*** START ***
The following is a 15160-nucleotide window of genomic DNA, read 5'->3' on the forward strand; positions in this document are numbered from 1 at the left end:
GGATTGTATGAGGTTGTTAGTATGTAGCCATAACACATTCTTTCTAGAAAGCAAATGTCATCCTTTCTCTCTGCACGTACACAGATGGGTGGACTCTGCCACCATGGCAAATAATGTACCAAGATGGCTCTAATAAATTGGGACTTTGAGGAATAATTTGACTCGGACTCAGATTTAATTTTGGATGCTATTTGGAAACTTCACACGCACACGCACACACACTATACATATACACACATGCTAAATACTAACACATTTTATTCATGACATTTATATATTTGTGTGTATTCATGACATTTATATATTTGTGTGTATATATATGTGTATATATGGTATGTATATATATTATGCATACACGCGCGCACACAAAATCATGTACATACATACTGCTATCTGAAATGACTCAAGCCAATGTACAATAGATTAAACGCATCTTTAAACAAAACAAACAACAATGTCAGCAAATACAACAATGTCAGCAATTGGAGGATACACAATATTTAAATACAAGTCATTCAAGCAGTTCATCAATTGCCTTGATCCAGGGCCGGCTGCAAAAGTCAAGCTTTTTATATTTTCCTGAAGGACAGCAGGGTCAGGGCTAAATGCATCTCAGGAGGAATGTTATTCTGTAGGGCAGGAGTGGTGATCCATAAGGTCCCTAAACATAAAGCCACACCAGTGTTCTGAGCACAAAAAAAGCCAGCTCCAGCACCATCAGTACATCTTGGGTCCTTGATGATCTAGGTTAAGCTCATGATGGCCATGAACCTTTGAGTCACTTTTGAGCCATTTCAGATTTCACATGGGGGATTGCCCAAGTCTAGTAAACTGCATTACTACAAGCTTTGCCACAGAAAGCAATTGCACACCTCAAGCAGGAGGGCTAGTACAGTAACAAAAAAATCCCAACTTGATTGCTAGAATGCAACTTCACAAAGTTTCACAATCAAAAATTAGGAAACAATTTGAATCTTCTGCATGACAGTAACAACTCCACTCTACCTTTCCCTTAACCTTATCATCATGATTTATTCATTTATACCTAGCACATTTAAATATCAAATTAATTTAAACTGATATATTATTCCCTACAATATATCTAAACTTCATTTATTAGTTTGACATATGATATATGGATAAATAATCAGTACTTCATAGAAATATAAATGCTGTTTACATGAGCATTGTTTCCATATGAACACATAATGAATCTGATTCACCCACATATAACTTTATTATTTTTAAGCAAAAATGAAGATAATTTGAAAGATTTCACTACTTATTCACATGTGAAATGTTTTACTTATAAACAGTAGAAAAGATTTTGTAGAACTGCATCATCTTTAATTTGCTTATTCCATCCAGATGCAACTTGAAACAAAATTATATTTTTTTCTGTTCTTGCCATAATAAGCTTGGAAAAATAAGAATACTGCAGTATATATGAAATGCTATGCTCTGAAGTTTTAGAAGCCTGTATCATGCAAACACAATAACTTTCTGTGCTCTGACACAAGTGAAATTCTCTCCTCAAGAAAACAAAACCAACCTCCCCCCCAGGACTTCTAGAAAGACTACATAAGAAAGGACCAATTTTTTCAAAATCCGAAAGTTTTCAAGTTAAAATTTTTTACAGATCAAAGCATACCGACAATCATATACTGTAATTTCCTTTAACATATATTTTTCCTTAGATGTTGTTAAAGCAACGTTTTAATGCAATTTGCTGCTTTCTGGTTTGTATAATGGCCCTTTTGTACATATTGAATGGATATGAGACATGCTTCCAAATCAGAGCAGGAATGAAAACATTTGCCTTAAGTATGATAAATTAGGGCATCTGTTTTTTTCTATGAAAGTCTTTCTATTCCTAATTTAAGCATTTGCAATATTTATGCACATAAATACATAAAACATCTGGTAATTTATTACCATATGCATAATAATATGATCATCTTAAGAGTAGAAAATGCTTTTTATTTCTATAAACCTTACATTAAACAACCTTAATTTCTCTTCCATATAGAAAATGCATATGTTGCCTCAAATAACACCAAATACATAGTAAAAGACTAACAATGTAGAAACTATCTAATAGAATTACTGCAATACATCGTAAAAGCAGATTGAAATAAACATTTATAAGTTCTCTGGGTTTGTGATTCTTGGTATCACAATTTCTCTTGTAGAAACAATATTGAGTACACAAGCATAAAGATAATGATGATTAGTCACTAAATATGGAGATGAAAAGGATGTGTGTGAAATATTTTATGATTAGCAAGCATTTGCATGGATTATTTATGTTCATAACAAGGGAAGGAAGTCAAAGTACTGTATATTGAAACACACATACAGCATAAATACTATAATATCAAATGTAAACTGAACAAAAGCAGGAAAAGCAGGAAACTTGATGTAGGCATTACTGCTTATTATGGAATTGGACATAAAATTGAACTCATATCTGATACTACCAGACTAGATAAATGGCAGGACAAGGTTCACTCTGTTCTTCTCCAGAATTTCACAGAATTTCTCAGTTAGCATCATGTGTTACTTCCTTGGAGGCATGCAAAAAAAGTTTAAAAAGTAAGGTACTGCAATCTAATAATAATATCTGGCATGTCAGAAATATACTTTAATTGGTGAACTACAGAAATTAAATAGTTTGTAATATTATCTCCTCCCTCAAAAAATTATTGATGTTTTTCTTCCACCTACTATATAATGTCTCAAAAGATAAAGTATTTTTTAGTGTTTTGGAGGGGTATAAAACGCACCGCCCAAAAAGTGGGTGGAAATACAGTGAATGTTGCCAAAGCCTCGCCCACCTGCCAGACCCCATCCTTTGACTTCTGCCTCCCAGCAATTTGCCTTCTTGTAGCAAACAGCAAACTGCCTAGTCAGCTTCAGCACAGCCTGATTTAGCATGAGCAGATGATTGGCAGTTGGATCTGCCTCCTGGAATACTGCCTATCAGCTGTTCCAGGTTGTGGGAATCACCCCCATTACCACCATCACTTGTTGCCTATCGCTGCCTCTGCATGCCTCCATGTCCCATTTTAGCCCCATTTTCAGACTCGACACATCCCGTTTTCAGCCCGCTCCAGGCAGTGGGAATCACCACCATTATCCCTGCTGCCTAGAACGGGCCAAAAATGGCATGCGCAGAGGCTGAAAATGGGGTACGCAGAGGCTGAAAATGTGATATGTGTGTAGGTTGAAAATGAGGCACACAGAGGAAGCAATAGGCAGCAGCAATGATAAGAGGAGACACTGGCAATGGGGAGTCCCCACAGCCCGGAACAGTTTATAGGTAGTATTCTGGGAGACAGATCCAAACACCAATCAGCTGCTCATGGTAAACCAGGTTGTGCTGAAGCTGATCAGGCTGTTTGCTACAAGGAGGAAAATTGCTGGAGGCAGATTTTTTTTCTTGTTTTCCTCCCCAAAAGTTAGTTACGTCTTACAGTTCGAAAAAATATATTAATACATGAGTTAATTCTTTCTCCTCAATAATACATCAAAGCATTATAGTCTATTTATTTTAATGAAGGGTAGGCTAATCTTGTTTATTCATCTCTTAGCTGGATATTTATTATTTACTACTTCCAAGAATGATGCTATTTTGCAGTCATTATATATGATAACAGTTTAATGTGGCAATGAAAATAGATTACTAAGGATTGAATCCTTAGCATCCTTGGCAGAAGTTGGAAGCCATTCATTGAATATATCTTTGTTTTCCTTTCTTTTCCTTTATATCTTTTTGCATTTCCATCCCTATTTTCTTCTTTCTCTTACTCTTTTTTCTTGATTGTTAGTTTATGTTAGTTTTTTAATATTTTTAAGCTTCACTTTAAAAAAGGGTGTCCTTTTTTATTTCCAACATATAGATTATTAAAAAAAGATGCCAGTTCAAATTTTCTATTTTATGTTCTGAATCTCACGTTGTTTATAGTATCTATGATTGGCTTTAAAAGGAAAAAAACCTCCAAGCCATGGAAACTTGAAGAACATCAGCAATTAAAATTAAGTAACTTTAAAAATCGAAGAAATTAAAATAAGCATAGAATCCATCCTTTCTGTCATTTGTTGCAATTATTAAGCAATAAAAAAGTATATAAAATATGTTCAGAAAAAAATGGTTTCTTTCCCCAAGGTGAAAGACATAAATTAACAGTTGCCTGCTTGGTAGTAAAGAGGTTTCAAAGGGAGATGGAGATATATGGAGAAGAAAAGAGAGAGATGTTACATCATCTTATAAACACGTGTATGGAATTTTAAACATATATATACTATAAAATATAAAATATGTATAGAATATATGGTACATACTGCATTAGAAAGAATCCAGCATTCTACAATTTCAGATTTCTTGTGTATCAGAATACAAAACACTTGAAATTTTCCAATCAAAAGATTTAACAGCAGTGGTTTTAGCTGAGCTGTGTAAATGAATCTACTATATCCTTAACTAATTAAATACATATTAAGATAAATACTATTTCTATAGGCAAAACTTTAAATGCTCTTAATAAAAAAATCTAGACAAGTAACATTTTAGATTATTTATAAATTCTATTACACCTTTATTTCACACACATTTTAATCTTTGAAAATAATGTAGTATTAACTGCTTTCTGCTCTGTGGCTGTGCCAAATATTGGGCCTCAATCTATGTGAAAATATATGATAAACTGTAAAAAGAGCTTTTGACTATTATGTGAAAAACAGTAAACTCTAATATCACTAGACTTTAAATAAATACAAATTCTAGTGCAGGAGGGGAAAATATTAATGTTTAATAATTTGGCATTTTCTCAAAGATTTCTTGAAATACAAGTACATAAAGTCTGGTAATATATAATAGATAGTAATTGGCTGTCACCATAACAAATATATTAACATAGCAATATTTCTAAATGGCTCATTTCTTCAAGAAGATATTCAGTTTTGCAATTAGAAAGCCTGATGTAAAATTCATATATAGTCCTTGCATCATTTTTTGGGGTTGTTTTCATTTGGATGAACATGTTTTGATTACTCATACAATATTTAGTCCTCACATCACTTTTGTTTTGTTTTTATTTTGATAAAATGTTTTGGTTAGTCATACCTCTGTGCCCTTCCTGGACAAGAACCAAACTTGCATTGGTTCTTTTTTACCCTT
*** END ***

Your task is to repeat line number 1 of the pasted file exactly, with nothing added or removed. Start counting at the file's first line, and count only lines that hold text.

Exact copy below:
The following is a 15160-nucleotide window of genomic DNA, read 5'->3' on the forward strand; positions in this document are numbered from 1 at the left end: